Le Tombeau d'Alexandre (The Last Bolshevik) (1992)

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AUDIENCE SCORE

Critic Consensus: No consensus yet.

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Movie Info

The life of filmmaker Alexander Medvedkin (1900-1989) serves as a template for exploring the history of Russia during that period, from its takeover under Lenin and the Bolsheviks, to the advent of the most hopeful part of the Gorbachev era which prefigured the demise of the U.S.S.R. As a filmmaker, Medvedkin had a motto which explains many of his works: "It is not the past that dominates us, but images of the past." This documentary features clips from many of Medvedkin's and his contemporaries' films, features interviews with the man and his daughter, and celebrates his accomplishments. In an interesting sideline, he invented a camera which could be attached to a modified rifle, so that soldiers could film battle scenes. ~ Clarke Fountain, Rovi
Rating:
NR
Genre:
Art House & International , Documentary , Television
Directed By:
In Theaters:
 wide
On DVD:
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Critic Reviews for Le Tombeau d'Alexandre (The Last Bolshevik)

All Critics (4) | Top Critics (1)

Eloquent and mordantly witty in its poetic writing, beautiful and often painterly in its images, this is as moving and as provocative in many respects as Marker's Sans soleil.

Full Review… | September 24, 2001
Chicago Reader
Top Critic

It's one of the better documentaries.

Full Review… | April 20, 2009
Ozus' World Movie Reviews

A combination of Alexander Medvedkin's negelected satiric masterpiece and a loving tribute to the film-maker by his life-long friend Chris Marker, who is a last Bolshevik in his own right.

Full Review… | October 29, 2008
rec.arts.movies.reviews

Chris Marker allows himself to get personal.

Full Review… | September 15, 2008
Slant Magazine

The catch is that the letters are addressing a dead man.

Full Review… | September 15, 2008
Slant Magazine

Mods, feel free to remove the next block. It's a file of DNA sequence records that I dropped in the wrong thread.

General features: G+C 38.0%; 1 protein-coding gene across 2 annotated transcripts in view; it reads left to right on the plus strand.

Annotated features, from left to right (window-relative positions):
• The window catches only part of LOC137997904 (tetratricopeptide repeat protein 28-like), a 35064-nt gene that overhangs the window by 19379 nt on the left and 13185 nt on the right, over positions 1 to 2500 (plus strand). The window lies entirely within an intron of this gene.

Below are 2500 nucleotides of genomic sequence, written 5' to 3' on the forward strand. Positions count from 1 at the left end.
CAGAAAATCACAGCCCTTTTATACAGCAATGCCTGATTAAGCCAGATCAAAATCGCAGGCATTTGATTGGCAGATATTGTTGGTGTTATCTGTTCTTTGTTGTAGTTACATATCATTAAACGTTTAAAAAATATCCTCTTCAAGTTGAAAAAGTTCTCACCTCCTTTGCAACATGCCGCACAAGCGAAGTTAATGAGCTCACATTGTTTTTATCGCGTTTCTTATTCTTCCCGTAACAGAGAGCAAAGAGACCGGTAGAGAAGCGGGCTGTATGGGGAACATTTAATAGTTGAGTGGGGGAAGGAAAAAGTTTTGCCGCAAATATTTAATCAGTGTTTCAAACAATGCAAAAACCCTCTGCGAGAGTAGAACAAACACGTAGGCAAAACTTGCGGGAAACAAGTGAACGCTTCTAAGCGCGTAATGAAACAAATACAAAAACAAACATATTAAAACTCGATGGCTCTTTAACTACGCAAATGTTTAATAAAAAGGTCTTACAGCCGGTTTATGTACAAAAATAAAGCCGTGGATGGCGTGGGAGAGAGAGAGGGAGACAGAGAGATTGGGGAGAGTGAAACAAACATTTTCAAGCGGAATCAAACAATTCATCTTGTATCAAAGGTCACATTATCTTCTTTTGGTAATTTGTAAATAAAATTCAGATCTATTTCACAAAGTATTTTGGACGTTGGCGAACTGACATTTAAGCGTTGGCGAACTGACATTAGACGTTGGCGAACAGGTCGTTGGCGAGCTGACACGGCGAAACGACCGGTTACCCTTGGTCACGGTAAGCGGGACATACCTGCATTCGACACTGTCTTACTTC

No excerpt available.

Full Review… | December 2, 2002
eye WEEKLY

Audience Reviews for Le Tombeau d'Alexandre (The Last Bolshevik)

With all the time I have spent in darkened rooms watching the flickering images of cinema over the years, I am surprised whenever I come across a new element of movies I had never heard of before. One such example is an intriguing looking retrospective of Lithuanian cinema at the Museum of Modern Art. Another example is on display in "The Last Bolshevik" which is a documentary about Aleksandr Medvedkin, born in 1900, who came of age during the Russian Civil War, exchanging Christianity for Communism, becoming a film director, and dying in 1989, just as the whole thing was falling apart.(Tombstones are a frequent symbol in this documentary.) Since Chris Marker is handling the festivities, you know you are not going to get the usual talking heads recap of a life and career we should know more about and that's certainly the case here, while explaining why his work is so obscure. Starting out with Medvedkin's "Happiness" made in 1934 which looks like it is worthy of wider attention, especially in one scene where the soldiers wear masks, Marker dissects propaganda in fine detail, showing how often it is different from reality but also how often it is confused with reality. Medvedkin would try to capture the reality of the countryside in his later films, but this was not the reality the Party bosses wanted seen, so they squashed his films. They did not want it to be known how badly the farm collectivization program was going, amongst other things. This just goes to prove that the audience will usually prefer a more sanitized version over the harsh light of realism. If that is not enough to convince you to see "The Last Bolshevik," then I would also like to mention that it has the coolest intermission ever.

Walter M.
Walter M.

Super Reviewer

A fascinating exploration of the history of the Soviet Union and early Soviet cinema through the figure of a repressed and forgotten filmmaker. Structured as a series of video letters addressed to his friend Alexander Medvedkin, a Soviet filmmaker who lived through the birth and chaos of the Soviet Union and whose films were banned before release, Marker's film traces the history of Soviet cinema through Medvedkin and his contemporaries Eisenstein, Vertov, Dovzhenko, and novelist Isaac Babelthis. I've already seen The Train Marches On, Marker's previous film on Medvedkin and his agitprop trains, and Marker incorporates some of it into this film. Continuing his obsession of the nature of images his so illustrated in Sans Soleil, Marker explores how fictional cinematic images, like that of the famous Odessa stairs sequence in Battleship Potempkin, become accepted as historical truth. Although I haven't seen any early Soviet films other than Potempkin and MWtMC, and can't tell the difference between a gulag and a kulak, I was completely captivated by Marker's insightful essay, which creates so many clever insights through his esoteric connections between fact and fiction, history and film.

X. T. C.
X. T. C.

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